Background Information

March 21, 2020

They put blood, sweat, and tears into their sports and are compensated through scholarships for their skills. But is this enough for college athletes, or should they get paid as well? Athletes do not see any of the money the National Collegiate Athletic Association (NCAA) makes on them. However, they are essentially being paid with scholarships from their schools.
California passed a law this past September that will allow athletes to accept endorsements, but the NCAA fired back, saying this was unconstitutional. The law would allow companies such as Nike and Gatorade to pay college athletes for their name, image, and likeness.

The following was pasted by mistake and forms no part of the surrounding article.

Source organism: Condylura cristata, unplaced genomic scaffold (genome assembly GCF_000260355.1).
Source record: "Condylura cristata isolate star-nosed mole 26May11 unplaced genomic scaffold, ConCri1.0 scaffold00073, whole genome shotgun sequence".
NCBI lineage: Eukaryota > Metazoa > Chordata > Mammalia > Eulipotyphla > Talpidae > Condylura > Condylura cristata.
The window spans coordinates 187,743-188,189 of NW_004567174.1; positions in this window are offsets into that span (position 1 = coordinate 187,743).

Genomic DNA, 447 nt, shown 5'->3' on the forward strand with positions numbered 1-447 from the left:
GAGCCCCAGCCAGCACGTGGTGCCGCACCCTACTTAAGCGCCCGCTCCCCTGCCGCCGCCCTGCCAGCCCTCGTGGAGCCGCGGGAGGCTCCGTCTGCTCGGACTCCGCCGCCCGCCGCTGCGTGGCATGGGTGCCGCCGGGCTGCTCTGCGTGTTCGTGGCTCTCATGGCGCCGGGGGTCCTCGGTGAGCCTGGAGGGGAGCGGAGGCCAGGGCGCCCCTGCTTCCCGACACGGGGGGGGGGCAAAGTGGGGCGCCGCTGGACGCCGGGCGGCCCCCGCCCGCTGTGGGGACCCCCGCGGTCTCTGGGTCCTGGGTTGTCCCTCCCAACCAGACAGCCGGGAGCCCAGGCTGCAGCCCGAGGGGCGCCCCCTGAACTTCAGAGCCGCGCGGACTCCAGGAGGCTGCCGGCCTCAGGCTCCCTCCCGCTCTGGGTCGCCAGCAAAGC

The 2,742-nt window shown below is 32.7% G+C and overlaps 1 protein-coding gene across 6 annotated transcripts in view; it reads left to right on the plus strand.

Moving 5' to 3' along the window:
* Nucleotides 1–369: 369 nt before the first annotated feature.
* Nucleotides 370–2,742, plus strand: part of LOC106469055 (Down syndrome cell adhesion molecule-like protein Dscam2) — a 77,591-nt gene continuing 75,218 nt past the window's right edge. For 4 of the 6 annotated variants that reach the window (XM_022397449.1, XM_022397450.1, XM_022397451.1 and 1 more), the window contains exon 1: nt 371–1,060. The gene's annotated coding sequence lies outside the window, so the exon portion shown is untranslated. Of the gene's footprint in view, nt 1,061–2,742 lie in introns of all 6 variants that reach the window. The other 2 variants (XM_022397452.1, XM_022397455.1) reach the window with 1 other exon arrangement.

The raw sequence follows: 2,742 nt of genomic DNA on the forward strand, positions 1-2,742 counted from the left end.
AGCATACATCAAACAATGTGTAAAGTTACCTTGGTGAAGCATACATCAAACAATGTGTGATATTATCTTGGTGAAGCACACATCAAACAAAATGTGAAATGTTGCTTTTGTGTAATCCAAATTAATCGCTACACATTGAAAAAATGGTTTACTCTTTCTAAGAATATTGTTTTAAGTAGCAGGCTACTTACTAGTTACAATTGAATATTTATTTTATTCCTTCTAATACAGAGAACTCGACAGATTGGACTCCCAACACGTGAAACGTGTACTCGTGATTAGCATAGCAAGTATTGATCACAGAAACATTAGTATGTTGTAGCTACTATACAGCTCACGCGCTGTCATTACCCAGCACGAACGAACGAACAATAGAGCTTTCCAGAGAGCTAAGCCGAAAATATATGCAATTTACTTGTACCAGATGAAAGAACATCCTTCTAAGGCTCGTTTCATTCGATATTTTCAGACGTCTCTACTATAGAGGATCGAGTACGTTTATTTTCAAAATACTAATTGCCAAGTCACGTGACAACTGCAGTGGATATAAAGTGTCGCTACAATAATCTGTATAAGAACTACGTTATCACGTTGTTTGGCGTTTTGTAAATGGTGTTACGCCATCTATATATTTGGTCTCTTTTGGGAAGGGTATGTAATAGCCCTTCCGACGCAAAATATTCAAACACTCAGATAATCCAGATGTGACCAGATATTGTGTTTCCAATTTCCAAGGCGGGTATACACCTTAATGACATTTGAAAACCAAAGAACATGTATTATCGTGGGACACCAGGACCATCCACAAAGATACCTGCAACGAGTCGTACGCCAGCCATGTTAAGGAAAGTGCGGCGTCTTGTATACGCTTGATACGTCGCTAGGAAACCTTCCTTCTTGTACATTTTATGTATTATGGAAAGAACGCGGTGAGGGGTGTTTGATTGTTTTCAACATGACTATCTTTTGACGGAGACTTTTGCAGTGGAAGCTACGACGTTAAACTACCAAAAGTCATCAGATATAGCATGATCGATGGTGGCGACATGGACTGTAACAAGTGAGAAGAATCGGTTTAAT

“If you want to be a professional athlete, you have to renounce your amateur status,” former D1 basketball athlete and science teacher Kaela Yuen said.
Currently, an athlete who accepts endorsements will be classified as a professional athlete and therefore cannot retain amateur status. That athlete would not be allowed to compete at a college level.
“Maybe college sports shouldn’t be considered amateur sports anymore. It is a billion dollar industry,” former D3 football athlete and social studeies teacher Cameron Talley said.
Is it really the best idea to let them achieve a professional status yet compete at an amateur level?
“There are more cons to paying athletes than not paying athletes,” former D1 gymnast and math teacher Kristi Hafferty said.

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